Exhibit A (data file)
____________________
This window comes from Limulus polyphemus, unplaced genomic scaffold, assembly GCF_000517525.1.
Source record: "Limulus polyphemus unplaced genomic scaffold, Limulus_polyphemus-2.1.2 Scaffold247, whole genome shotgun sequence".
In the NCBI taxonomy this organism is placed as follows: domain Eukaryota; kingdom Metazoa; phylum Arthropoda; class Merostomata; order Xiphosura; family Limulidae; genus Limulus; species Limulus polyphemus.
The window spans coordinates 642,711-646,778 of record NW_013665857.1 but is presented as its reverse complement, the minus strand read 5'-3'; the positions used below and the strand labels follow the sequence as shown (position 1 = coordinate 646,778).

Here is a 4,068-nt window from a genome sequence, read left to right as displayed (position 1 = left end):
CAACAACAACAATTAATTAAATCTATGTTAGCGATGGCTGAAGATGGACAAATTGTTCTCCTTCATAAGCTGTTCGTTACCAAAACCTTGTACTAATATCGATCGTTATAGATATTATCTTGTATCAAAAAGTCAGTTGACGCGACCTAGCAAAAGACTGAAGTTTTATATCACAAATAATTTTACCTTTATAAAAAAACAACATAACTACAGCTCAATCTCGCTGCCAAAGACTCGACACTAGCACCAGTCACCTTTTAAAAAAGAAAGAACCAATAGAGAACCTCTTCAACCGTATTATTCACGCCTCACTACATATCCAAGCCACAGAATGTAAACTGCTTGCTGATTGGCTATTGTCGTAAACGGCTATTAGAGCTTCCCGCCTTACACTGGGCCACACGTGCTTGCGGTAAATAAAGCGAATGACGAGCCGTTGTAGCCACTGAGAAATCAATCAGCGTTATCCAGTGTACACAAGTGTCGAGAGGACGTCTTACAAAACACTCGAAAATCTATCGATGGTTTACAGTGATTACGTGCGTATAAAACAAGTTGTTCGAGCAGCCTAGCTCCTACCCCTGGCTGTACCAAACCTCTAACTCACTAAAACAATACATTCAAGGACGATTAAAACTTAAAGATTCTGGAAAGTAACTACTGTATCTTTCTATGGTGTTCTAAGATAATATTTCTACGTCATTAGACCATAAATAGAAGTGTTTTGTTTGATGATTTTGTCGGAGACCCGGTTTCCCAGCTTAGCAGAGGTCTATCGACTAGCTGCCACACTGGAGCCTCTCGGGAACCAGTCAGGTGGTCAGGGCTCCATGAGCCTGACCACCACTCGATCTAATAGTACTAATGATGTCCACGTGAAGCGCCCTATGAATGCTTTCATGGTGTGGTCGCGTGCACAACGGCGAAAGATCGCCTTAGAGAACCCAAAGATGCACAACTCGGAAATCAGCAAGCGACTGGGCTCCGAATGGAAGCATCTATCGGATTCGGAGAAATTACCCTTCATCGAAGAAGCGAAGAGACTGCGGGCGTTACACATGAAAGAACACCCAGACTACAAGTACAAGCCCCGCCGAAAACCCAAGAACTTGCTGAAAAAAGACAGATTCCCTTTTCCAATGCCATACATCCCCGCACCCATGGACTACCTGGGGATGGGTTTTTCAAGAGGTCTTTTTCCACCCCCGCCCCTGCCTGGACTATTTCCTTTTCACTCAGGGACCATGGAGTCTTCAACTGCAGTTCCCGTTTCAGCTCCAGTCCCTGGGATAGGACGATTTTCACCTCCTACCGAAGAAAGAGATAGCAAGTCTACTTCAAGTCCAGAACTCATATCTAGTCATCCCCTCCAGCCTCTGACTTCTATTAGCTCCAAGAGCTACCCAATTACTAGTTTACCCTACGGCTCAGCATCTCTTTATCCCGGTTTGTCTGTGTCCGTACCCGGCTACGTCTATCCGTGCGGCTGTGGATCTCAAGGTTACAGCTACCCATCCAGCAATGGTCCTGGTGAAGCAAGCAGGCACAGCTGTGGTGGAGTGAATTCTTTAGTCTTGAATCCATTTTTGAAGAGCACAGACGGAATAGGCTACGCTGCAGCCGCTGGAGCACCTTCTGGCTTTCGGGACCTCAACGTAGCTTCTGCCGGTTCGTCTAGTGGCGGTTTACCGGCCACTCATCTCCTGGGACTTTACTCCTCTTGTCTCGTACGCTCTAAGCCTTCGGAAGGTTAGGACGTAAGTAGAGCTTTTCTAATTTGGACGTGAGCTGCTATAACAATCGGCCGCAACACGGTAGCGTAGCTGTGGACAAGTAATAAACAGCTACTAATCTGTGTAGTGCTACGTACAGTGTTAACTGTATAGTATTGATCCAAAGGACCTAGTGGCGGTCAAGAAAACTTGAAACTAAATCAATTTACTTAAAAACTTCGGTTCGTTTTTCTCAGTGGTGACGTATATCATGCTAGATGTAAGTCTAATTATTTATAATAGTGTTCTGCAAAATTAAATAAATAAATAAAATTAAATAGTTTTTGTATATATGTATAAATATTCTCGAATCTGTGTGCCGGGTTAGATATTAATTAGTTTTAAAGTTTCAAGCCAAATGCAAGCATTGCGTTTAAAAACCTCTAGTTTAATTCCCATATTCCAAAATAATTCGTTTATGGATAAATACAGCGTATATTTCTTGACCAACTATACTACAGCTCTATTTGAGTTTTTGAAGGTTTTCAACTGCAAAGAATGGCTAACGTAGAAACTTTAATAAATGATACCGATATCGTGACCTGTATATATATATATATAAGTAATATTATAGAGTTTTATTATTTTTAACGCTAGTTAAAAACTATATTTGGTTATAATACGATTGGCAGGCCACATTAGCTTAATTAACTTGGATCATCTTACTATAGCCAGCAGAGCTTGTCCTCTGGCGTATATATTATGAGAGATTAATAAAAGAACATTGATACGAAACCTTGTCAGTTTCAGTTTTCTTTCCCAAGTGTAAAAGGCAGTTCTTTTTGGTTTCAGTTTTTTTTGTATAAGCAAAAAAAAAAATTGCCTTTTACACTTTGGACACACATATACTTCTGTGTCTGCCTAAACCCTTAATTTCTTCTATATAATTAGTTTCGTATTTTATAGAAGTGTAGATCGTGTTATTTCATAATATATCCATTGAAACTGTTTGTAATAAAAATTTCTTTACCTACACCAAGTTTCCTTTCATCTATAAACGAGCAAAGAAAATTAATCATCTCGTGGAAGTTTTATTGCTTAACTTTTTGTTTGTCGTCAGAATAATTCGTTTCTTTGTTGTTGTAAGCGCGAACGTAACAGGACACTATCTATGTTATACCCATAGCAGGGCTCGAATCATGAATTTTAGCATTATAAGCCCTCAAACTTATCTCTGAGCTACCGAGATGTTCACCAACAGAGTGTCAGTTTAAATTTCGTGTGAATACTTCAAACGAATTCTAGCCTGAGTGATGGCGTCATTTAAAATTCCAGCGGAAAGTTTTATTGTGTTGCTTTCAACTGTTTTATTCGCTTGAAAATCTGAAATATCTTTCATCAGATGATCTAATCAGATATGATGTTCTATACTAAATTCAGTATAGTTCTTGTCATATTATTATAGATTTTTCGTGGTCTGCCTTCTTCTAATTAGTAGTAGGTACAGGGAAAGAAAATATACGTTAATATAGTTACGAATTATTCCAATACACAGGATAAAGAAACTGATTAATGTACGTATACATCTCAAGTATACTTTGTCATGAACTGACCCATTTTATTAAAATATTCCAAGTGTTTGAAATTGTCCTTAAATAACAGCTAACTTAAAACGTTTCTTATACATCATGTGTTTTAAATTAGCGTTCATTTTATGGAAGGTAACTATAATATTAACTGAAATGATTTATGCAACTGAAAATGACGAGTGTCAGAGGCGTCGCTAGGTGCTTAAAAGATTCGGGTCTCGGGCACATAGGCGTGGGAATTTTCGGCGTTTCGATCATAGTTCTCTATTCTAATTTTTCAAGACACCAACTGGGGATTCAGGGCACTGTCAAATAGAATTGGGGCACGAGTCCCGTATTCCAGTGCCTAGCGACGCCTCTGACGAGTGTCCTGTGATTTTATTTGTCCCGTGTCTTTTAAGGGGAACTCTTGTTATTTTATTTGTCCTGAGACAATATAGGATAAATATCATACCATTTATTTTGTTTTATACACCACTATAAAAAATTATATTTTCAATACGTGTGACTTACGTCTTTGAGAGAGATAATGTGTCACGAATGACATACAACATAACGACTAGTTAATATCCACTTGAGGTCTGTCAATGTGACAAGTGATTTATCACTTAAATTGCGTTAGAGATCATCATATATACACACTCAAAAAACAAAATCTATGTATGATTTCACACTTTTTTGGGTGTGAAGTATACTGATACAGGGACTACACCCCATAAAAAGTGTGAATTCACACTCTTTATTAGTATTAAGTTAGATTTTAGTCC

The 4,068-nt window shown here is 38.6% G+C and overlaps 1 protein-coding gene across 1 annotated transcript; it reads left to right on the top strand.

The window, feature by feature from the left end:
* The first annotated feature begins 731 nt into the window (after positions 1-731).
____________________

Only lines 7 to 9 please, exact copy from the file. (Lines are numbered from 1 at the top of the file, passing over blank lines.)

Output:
The 4,068-nt window shown here is 38.6% G+C and overlaps 1 protein-coding gene across 1 annotated transcript; it reads left to right on the top strand.

The window, feature by feature from the left end:
* The first annotated feature begins 731 nt into the window (after positions 1-731).